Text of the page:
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Evaluation of Solvent Extraction of Lignite for Production of Transportation Fuels Open Access


Other title
solvent extraction
Coal liquid
transportation fuels
Type of item
Degree grantor
University of Alberta
Author or creator
Adesanwo, Toluwanise I J
Supervisor and department
Dr Arno De Klerk (Chemical and Materials Engineering)
Dr Rajender Gupta (Chemical and Materials Engineering)
Examining committee member and department
Dr Joao Soares (Chemical and Materials Engineering)
Dr Arno De Klerk (Chemical and Materials Engineering)
Dr Rajender Gupta (Chemical and Materials Engineering)
Dr Petr Nikrityuk (Chemical and Materials Engineering)
Department of Chemical and Materials Engineering
Chemical Engineering
Date accepted
Graduation date
Master of Science
Degree level
Previous studies on the extraction of liquid products from coals have focused mainly on increasing the yield, with very little emphasis on the quality of the liquid products. The main goal of this study is to achieve a balance between the yield and quality of the coal derived liquids. The first part of the study focused on characterizing four fractions of coal liquid produced from thermal liquefaction, comparing the properties with those of specification fuels, and identifying refining pathways to produce on-specification fuels. The second part of the research focuses on studying the effects of liquefaction conditions on coal liquid quality. The quality was assessed by different analytical techniques including gas chromatography-mass spectrometry, high-performance liquid chromatography, and nuclear magnetic resonance. In the first part of the study, Coal liquids were produced by solvent extraction of Bienfait lignite at 415 °C and 4 MPa H2 for 1 h with a hydrotreatedcoal tar distillate in 2:1 solvent to coal ratio. Detailed characterization was performed on four straight run distillation fractions of the coal liquids in the 120-370 °C boiling range. Potential refining challenges were indentified by comparing the properties of the derived liquids with on- specifications of gasoline, jet and diesel fuel. Results indicate that coal-derived naphtha can be refined to an aromatic motor-gasoline blending component by mild hydrotreating to remove the heteroatoms present in the naphtha. Similarly, coal-derived kerosene can be converted into a jet fuel blending component, but does not meet standard specifications for jet fuel. Coal derived distillate; however, is a poor feed material for diesel fuel production. The second part of the study seeks to understand the impact of liquefaction conditions on the molecular composition of coal derived liquids and in particular on the aromatic hydrocarbon composition. A sensitivity analysis is analysis is carried out to study the effects of temperature and residence time on the quality of the liquid products. Thermal digestion of a Canadian lignite coal was performed in an autoclave reactor. An industrial hydrogenated coal tar distillate was used as solvent with a coal to solvent ratio of 1:2. Digestion was carried out under initial hydrogen pressure of 4MPa at different temperatures and for different lengths of time. The reaction time was divided into two periods: heat-up time; the time required to heat the reactor from 25 oC to the operating temperature, and hold time; the time at the operating temperature before being cooled down. The tetrahydrofuran (THF)-soluble portion of the product was collected for analysis. The micro carbon residue (MCR) content of the THF-soluble liquids suggest an increases in the concentration of heavier molecules in the liquids as the reaction temperature and hold time increases. High performance liquid chromatography (HPLC) analysis revealed that the mono-aromatic and di-aromatic content decreased as the reaction temperature increased from 350 to 450 oC. This was accompanied with an increase in heavier polyaromatic hydrocarbons as well as the formation of new species of heavier polyaromatic hydrocarbons. Given that homolytic bond cleavage increases as reaction temperature increases, heavy polyaromatic hydrocarbon content is expected to decrease as reaction temperature increases. However, preliminary results indicate an increase in free radical recombination reactions and hydrogen disproportionation reactions as the liquefaction temperature increased from 350 to 450 oC. In a typical experiment, a 1.6 wt% reduction liquid yield was observed as the hold time increased from 15 minutes to 30 minutes at 450 oC. An increase in heavy aromatics content would be understandable if liquid yield increased, as this will imply a trade-off between yield and quality. However, increasing the severity and time of thermal digestion of lignite coal resulted in lower quality coal liquids, without an increase in liquid yield.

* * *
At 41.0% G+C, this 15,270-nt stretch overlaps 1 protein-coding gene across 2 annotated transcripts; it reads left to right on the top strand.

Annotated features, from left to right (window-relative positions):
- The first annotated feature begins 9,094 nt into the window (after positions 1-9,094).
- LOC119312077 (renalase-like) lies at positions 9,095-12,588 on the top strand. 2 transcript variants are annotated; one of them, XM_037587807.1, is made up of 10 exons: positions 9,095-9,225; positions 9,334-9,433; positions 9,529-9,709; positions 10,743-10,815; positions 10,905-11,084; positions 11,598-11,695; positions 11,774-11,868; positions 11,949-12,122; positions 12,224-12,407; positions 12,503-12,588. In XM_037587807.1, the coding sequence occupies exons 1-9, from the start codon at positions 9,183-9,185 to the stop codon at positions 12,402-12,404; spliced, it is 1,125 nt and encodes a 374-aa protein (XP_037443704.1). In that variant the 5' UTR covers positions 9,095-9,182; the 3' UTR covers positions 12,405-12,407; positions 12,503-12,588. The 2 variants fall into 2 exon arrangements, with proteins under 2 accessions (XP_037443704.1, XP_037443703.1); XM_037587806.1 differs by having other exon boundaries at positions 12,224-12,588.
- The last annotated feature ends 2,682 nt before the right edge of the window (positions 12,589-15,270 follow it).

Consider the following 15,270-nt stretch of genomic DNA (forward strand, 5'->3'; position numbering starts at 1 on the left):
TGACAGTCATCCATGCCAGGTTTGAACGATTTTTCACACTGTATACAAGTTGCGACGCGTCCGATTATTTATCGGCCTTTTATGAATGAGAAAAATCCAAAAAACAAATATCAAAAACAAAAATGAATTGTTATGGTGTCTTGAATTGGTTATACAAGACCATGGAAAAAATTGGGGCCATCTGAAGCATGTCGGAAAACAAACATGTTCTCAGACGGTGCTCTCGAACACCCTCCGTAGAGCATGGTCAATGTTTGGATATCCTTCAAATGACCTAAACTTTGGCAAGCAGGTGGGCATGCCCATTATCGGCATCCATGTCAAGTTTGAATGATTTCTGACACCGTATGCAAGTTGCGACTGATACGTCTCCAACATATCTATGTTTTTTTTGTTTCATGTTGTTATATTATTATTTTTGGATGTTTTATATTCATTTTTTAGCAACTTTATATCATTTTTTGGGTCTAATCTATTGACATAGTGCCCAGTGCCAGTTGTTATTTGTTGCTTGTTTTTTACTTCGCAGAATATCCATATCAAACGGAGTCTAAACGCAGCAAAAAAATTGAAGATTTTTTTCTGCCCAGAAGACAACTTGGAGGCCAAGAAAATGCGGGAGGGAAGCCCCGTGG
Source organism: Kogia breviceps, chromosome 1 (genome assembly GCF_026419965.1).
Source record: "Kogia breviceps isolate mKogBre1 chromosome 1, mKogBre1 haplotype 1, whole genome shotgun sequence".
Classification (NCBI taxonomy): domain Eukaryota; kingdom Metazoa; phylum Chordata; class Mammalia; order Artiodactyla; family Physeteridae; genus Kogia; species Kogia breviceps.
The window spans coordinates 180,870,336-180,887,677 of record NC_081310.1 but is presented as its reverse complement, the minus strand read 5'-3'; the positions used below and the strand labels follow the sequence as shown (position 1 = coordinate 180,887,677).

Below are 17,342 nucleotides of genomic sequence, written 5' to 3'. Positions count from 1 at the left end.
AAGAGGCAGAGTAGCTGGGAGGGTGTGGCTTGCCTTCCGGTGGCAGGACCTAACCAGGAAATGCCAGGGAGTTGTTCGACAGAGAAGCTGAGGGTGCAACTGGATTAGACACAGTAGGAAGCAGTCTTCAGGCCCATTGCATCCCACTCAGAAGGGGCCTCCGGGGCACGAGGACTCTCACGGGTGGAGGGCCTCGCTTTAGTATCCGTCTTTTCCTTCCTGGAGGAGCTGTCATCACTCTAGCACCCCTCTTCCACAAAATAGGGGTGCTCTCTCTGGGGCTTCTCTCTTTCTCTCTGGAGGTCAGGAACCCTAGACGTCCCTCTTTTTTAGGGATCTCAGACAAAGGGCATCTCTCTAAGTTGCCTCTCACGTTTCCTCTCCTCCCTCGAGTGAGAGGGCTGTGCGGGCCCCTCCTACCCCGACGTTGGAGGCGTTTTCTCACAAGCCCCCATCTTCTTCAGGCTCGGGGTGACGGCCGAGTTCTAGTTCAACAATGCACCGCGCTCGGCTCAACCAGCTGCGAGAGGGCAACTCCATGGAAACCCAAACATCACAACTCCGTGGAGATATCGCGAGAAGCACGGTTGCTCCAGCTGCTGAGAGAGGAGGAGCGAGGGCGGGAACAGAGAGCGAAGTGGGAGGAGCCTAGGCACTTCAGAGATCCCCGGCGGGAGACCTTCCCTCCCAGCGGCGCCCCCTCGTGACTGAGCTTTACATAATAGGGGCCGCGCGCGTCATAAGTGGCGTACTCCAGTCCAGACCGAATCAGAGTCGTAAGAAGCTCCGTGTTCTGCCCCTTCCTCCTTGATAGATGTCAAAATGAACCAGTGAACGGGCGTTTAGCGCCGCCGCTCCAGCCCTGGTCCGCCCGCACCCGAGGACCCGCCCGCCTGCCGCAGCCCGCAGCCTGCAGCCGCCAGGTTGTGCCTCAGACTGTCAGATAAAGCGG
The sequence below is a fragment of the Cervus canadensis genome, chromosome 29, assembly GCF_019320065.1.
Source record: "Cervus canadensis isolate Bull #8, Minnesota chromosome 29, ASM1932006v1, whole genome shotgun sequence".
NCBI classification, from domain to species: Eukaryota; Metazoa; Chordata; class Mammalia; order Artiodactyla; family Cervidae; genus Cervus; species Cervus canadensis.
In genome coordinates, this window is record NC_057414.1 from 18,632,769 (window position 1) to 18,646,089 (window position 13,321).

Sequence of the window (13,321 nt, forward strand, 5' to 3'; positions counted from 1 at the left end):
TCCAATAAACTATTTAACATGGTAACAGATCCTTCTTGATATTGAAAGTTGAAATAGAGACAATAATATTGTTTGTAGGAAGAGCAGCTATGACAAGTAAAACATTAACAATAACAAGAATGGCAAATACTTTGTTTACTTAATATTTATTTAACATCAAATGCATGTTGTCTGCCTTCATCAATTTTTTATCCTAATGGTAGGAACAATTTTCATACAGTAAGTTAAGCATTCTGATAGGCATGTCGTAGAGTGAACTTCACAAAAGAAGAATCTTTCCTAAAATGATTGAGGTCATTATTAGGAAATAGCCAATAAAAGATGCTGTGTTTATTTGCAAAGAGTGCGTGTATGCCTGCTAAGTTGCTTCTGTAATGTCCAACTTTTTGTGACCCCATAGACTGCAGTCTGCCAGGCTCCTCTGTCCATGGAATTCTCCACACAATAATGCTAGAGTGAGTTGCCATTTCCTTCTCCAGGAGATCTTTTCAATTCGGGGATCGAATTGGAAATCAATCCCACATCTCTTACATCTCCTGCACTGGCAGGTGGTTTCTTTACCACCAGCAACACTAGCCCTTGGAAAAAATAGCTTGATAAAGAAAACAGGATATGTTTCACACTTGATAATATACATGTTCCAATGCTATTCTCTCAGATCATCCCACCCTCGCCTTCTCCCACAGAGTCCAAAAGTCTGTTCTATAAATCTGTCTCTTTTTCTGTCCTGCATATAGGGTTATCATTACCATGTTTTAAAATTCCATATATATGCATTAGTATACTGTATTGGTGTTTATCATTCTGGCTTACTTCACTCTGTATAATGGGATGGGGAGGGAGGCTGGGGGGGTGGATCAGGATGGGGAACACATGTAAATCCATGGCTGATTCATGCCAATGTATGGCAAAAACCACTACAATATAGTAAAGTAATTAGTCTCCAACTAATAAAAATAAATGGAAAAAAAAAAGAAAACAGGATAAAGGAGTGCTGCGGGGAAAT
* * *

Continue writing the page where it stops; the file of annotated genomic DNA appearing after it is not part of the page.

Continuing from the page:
Permission is hereby granted to the University of Alberta Libraries to reproduce single copies of this thesis and to lend or sell such copies for private, scholarly or scientific research purposes only. Where the thesis is converted to, or otherwise made available in digital form, the University of Alberta will advise potential users of the thesis of these terms. The author reserves all other publication and other rights in association with the copyright in the thesis and, except as herein before provided, neither the thesis nor any substantial portion thereof may be printed or otherwise reproduced in any material form whatsoever without the author's prior written permission.
Citation for previous publication
Adesanwo, T.; Rahman, M.; Gupta, R.; de Klerk, A. Characterization and Refining Pathways of Straight-Run Heavy Naphtha and Distillate from the Solvent Extraction of Lignite. Energy & Fuels 2014, 28 (7), 4486-4495

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